A school that has produced a number of professional baseball players, including pitchers Mike Mussina, Jeremy Guthrie, and the first pick in this year’s MLB Amateur Draft, Mark Appel, seems fitting for a pitcher with such a high ceiling.

Weisenberg seems eager to join such an accomplished baseball program as Stanford’s, listing off numerous reasons as to why he would like to play his college ball there.

“I like everything,” said Weisenberg about the baseball program at Stanford. “I like that they’re no nonsense out there. I like that they’re very cerebral in the way that they play that they can use their brains to give them an advantage on the field.”

Just because he is committed to Stanford doesn’t mean he doesn’t feel the pressure to perform in front of a plethora of professional scouts in attendance at the Roger Dean Complex this weekend. It sure helps that Weisenberg has played in a number of highly anticipated and competitive events before.

“It definitely is nerve-wrecking at the beginning, but you settle in and get used to it,” said Weisenberg, a former PG National Showcase standout who spent the summer traveling coast to coast for baseball. “You start to not let it get you out of your rhythm and then it’s just a regular day at the office.”

Weisenberg’s 13-event PG résumé is impressive to say the least. Decorating it are event like the Jr. National and National Showcases, the 17u WWBA National Championship, the WWBA Underclass World Championship, and now the WWBA World Championship, the cream of the crop. Other standout event include the East Coast Professional Showcase and USA baseball, both of which he participated in this summer.

“These guys (Perfect Game) run great events, great tournaments,” said Weisenberg. “I’m really appreciative of everything that they’ve done for me. PG events definitely make you play up to the competition and definitely give you the ability to be seen and show off what you have.”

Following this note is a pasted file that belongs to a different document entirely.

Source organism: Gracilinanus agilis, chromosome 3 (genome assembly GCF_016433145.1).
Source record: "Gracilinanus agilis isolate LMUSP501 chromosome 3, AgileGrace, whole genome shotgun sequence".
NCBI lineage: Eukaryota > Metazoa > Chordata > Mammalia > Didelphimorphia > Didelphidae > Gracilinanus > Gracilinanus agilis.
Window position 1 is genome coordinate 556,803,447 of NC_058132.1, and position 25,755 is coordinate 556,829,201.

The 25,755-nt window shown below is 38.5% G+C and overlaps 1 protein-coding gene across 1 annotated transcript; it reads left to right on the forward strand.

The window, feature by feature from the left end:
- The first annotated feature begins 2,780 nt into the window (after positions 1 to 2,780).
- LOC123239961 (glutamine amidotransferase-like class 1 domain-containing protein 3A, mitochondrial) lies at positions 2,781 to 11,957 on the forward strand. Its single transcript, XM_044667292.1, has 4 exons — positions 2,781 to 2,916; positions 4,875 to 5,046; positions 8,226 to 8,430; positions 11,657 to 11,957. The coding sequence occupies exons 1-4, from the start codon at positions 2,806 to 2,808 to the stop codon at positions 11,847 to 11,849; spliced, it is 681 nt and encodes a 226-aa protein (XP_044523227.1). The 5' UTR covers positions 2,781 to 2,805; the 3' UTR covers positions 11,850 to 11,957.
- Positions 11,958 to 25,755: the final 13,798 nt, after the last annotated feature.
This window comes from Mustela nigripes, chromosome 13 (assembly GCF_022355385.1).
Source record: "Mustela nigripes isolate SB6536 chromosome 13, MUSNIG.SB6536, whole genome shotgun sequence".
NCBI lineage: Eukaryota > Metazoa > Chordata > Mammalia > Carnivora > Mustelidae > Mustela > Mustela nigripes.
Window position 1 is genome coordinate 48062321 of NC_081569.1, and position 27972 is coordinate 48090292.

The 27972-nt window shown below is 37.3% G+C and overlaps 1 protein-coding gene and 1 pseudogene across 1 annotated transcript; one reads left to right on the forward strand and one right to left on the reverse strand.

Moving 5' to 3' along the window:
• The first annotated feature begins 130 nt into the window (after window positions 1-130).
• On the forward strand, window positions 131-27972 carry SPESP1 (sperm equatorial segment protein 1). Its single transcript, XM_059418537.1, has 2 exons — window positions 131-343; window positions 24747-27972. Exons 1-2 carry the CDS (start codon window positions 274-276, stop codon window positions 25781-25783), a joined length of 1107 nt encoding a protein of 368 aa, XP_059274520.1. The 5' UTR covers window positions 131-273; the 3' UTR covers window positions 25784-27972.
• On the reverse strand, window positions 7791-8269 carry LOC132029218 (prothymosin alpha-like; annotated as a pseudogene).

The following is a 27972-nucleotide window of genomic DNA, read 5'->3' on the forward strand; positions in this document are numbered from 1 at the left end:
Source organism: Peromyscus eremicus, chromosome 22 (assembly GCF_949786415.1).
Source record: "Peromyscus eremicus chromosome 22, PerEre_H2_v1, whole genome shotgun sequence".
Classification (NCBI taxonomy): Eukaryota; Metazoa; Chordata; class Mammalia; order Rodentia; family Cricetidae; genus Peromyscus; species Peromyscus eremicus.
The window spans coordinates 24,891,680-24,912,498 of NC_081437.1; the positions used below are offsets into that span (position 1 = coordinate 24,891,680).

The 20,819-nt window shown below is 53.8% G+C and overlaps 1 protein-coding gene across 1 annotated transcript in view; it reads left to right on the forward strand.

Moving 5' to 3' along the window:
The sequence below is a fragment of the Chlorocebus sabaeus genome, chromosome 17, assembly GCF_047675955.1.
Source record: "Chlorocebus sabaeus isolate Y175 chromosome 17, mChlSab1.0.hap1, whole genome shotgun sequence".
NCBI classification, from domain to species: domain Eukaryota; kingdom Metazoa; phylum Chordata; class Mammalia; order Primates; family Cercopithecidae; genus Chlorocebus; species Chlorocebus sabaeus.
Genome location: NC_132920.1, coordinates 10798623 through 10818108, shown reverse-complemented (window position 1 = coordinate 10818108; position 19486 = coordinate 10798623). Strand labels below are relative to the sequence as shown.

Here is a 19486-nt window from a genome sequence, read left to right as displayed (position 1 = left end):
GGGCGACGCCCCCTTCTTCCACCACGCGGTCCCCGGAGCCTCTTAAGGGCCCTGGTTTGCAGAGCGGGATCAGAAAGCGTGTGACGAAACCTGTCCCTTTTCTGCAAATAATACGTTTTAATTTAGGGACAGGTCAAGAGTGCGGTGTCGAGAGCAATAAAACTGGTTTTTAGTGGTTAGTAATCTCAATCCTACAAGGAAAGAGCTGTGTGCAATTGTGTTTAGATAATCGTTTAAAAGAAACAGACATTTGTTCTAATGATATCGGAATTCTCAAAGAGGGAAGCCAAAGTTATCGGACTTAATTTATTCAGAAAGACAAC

When asked what his favorite Perfect Game event has been, Weisenberg said it was close between this one and the National Showcase.

“The greatest memory I have at Perfect Game is probably all the fun we have at Nationals (National Showcase) in Minneapolis. It’s so much fun just being with the guys.”

This Saturday afternoon likely marked the last time the hard-throwing ace would take the bump at a Perfect Game event.

Raley reflected on when he first remembered seeing Weisenberg pitch. “The first time I saw Keith was two years ago at the Underclass. He came in and threw an inning of relief against us,” he said. “The hitters came back and were saying ‘Hey coach, this guy’s pretty good. He’s got a slider. He’s tough to see.’ I think he was up to 88 mph that day as a young underclassman.” Raley quickly scooped him up for Marucci.

“He’s a part of the family,” Raley said. “We love having him.”

Although Weisenberg’s main goal at Jupiter was to “win with the guys,” he’s just as happy to have the opportunity to play ball with the ‘family’ one more time.

“I just wanted to show the scouts what I have and just hang out with the guys one last time before we go our ways.”